Place all the ingredients in a food processor and combine until smooth. Chill for at least two hours and serve with either crispy French bread or raw vegetables (carrots, celery, fennel…)
It will soon be mushroom season, although for the moment it’s still too hot and dry here; Luc is on damp ground watch like a crazy Frenchman. Oh, hang on… I did find a lone, perfect cep yesterday though, which was grabbed from my hand and in a frying pan asphyxiating in olive oil and garlic before I was through the door. I never go foraging without my vicious, spiky walking poles, ostensibly to move away leaves without having to bend down, although really to maim greedy cep-stealing fingers. There’s something about looking for mushrooms (mushrooming?) that turns people into furtive barbarians. Bump into someone who is blatantly foraging and they become incredibly defensive: ‘Me? Mushrooms? Can’t stand the mouldy bastards! I’m just hanging out in the middle of the woods, catching a few rays and bonding with the slugs’.
Even armed with my lethal walking stick, I won’t be finding any shitake mushrooms around here; they grow wild in mountainous regions of Asia and absolutely nowhere else. Scientists have discovered a possible correlation between typhoon wind patterns and the scattering of shitake spores dispersed from one country to the other. The medicinal properties of shiitake mushrooms have been studied since the Ming Dynasty when Chinese elders considered the shitake to be the ‘elixir of the life’.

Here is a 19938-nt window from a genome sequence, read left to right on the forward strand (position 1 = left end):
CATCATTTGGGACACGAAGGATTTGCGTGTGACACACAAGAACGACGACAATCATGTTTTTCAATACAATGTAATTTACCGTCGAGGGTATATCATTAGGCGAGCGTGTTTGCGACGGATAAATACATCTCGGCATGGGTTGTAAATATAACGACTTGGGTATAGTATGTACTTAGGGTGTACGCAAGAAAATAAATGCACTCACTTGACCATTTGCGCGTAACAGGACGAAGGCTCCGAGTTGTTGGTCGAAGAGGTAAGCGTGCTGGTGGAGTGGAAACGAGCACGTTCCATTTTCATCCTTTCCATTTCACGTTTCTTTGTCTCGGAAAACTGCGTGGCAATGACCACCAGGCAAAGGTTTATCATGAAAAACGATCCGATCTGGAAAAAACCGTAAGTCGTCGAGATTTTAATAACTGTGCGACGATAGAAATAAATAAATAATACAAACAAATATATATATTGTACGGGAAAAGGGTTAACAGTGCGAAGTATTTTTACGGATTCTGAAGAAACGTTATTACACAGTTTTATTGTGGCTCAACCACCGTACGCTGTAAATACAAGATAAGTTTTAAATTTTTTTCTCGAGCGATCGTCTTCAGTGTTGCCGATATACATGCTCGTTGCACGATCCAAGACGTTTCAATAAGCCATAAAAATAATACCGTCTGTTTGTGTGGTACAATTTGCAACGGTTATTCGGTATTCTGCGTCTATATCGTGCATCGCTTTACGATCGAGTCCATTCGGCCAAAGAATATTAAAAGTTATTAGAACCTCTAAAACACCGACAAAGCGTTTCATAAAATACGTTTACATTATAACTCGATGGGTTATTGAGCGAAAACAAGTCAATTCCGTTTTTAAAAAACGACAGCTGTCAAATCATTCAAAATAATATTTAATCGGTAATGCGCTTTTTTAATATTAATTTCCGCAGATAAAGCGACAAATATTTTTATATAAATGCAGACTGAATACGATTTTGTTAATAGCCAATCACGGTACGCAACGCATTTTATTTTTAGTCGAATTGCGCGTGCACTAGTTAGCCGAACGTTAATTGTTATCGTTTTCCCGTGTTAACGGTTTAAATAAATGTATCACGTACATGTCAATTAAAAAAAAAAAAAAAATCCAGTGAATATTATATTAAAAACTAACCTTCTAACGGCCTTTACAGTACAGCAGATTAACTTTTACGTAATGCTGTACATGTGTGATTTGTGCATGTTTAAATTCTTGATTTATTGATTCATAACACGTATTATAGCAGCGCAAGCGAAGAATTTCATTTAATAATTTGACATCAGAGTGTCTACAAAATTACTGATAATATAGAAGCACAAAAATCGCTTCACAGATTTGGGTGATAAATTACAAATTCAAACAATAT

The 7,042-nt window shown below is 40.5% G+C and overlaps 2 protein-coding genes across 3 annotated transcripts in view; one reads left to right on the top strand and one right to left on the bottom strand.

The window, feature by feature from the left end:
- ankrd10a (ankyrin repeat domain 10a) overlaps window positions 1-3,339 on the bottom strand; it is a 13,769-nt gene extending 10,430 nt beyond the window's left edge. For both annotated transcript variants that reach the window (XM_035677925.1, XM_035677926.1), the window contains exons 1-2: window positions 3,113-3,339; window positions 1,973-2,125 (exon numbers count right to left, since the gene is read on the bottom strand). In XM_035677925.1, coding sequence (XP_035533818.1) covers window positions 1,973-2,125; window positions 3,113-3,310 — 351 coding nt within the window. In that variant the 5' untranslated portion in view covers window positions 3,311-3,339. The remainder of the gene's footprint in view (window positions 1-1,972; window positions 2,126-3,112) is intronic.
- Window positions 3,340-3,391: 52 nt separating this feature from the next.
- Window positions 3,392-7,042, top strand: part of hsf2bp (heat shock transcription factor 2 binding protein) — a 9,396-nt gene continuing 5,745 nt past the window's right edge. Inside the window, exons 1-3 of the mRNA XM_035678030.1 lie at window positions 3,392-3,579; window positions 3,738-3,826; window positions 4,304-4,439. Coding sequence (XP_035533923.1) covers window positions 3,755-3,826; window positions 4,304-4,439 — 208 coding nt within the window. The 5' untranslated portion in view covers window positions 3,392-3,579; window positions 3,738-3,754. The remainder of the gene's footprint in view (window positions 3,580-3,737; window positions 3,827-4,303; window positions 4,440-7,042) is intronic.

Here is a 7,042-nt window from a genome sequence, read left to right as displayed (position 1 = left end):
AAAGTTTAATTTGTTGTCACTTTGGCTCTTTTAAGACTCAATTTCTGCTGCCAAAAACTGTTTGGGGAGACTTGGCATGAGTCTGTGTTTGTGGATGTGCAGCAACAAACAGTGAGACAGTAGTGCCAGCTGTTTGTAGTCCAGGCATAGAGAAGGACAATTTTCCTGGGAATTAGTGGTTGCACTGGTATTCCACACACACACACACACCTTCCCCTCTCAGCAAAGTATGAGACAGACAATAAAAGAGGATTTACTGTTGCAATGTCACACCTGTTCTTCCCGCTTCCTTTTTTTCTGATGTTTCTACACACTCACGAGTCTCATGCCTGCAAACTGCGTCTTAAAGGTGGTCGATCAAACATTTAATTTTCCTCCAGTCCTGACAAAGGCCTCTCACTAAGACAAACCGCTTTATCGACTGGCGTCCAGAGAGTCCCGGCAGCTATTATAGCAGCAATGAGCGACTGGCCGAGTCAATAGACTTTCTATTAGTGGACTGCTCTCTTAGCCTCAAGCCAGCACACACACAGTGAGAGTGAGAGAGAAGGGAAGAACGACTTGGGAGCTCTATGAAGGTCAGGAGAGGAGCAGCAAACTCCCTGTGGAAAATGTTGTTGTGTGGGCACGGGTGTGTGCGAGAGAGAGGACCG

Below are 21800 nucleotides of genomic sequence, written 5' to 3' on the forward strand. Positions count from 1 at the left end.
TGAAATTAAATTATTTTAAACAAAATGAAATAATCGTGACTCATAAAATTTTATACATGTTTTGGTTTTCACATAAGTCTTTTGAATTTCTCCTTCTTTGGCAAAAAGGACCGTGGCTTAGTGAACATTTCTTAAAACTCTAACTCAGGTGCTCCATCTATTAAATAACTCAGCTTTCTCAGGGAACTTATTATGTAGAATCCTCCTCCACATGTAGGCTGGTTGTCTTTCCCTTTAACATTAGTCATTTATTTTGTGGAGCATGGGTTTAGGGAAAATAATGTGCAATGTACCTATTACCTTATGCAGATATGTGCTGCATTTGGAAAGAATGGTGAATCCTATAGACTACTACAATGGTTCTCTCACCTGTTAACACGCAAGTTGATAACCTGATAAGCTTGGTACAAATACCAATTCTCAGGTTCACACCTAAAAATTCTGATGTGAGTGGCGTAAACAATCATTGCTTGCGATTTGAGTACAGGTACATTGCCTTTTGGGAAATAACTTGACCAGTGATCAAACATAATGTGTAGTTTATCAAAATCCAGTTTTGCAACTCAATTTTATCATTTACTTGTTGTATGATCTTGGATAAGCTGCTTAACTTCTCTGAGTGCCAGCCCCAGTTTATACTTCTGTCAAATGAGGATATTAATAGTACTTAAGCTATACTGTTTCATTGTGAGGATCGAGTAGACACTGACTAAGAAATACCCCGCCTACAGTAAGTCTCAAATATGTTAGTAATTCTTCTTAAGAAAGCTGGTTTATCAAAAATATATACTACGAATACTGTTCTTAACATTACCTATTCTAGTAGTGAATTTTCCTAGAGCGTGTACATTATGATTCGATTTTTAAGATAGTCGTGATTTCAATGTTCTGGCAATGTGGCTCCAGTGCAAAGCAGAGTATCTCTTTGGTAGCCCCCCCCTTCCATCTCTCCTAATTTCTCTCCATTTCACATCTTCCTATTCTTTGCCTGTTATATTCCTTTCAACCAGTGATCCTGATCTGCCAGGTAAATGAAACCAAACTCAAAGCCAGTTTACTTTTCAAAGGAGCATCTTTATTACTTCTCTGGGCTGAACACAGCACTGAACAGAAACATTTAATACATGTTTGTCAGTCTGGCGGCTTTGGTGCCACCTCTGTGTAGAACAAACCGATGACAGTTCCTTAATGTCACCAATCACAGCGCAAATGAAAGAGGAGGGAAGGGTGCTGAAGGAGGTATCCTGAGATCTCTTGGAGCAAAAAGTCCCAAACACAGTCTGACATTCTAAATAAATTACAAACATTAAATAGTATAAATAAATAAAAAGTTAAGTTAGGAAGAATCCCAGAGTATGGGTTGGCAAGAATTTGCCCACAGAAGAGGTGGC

Shitakes are unique because they contain all eight essential amino acids. They are also a rich source of vitamin D, B vitamins and selenium and other minerals. They also contain linoleic acid which aids weight loss and builds muscle. It also has bone-building benefits, improves digestion, and reduces food allergies and sensitivities.
Shitake mushrooms contain beta-glucan, an immune booster and soluble dietary fibre that’s also found in barley, rye and oats. The lentinan they contain strengthens the immune system and helps to fight off disease and infection. Research suggests that shiitake mushrooms may help fight cancer cells and also help heal damage caused by anticancer treatments. The mushrooms have also been shown to induce apoptosis, the process of cell death. They also contain L-ergothioneine, a potent antioxidant with unique cell-protective properties.
Lastly, these wonderful mushrooms have been shown to have anti-vital, anti-bacterial and anti-fungal properties, effective against a wide range of mould, yeasts, and fungi. It would appear that they even have the ability to kill off the dangerous organisms without affecting the healthy organisms.